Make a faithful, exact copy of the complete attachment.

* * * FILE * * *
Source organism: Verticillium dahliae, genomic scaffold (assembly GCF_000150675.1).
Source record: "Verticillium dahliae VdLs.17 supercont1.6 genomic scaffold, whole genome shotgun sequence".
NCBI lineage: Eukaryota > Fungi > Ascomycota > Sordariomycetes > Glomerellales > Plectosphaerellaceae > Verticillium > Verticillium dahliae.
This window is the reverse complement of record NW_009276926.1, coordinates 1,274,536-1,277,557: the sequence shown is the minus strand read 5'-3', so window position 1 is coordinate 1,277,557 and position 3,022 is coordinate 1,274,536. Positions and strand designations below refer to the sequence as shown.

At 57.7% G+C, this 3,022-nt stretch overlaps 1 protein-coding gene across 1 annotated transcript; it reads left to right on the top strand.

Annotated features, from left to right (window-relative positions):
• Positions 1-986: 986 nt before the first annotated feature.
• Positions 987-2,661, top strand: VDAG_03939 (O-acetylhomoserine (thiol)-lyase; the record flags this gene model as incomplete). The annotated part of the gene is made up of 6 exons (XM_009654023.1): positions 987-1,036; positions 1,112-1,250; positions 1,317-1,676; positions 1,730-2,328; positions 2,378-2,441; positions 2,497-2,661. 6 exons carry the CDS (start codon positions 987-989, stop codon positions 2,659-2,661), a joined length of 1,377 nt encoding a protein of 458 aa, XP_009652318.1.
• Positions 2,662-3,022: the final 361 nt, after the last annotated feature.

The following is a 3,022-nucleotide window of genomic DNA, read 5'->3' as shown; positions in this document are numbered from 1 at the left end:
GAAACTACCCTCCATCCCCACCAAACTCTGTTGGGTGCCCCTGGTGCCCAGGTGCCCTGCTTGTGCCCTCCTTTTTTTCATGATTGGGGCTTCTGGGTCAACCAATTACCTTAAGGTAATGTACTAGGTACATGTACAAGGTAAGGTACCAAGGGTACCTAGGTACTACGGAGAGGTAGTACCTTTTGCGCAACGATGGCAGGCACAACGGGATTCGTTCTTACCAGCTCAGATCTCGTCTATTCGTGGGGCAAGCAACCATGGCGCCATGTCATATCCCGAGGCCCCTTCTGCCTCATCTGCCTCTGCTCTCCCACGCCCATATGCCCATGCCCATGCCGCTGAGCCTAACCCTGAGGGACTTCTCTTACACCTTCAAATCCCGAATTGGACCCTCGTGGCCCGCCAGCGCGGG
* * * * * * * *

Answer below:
Source organism: Verticillium dahliae, genomic scaffold (assembly GCF_000150675.1).
Source record: "Verticillium dahliae VdLs.17 supercont1.6 genomic scaffold, whole genome shotgun sequence".
NCBI lineage: Eukaryota > Fungi > Ascomycota > Sordariomycetes > Glomerellales > Plectosphaerellaceae > Verticillium > Verticillium dahliae.
This window is the reverse complement of record NW_009276926.1, coordinates 1,274,536-1,277,557: the sequence shown is the minus strand read 5'-3', so window position 1 is coordinate 1,277,557 and position 3,022 is coordinate 1,274,536. Positions and strand designations below refer to the sequence as shown.

At 57.7% G+C, this 3,022-nt stretch overlaps 1 protein-coding gene across 1 annotated transcript; it reads left to right on the top strand.

Annotated features, from left to right (window-relative positions):
• Positions 1-986: 986 nt before the first annotated feature.
• Positions 987-2,661, top strand: VDAG_03939 (O-acetylhomoserine (thiol)-lyase; the record flags this gene model as incomplete). The annotated part of the gene is made up of 6 exons (XM_009654023.1): positions 987-1,036; positions 1,112-1,250; positions 1,317-1,676; positions 1,730-2,328; positions 2,378-2,441; positions 2,497-2,661. 6 exons carry the CDS (start codon positions 987-989, stop codon positions 2,659-2,661), a joined length of 1,377 nt encoding a protein of 458 aa, XP_009652318.1.
• Positions 2,662-3,022: the final 361 nt, after the last annotated feature.

The following is a 3,022-nucleotide window of genomic DNA, read 5'->3' as shown; positions in this document are numbered from 1 at the left end:
GAAACTACCCTCCATCCCCACCAAACTCTGTTGGGTGCCCCTGGTGCCCAGGTGCCCTGCTTGTGCCCTCCTTTTTTTCATGATTGGGGCTTCTGGGTCAACCAATTACCTTAAGGTAATGTACTAGGTACATGTACAAGGTAAGGTACCAAGGGTACCTAGGTACTACGGAGAGGTAGTACCTTTTGCGCAACGATGGCAGGCACAACGGGATTCGTTCTTACCAGCTCAGATCTCGTCTATTCGTGGGGCAAGCAACCATGGCGCCATGTCATATCCCGAGGCCCCTTCTGCCTCATCTGCCTCTGCTCTCCCACGCCCATATGCCCATGCCCATGCCGCTGAGCCTAACCCTGAGGGACTTCTCTTACACCTTCAAATCCCGAATTGGACCCTCGTGGCCCGCCAGCGCGGG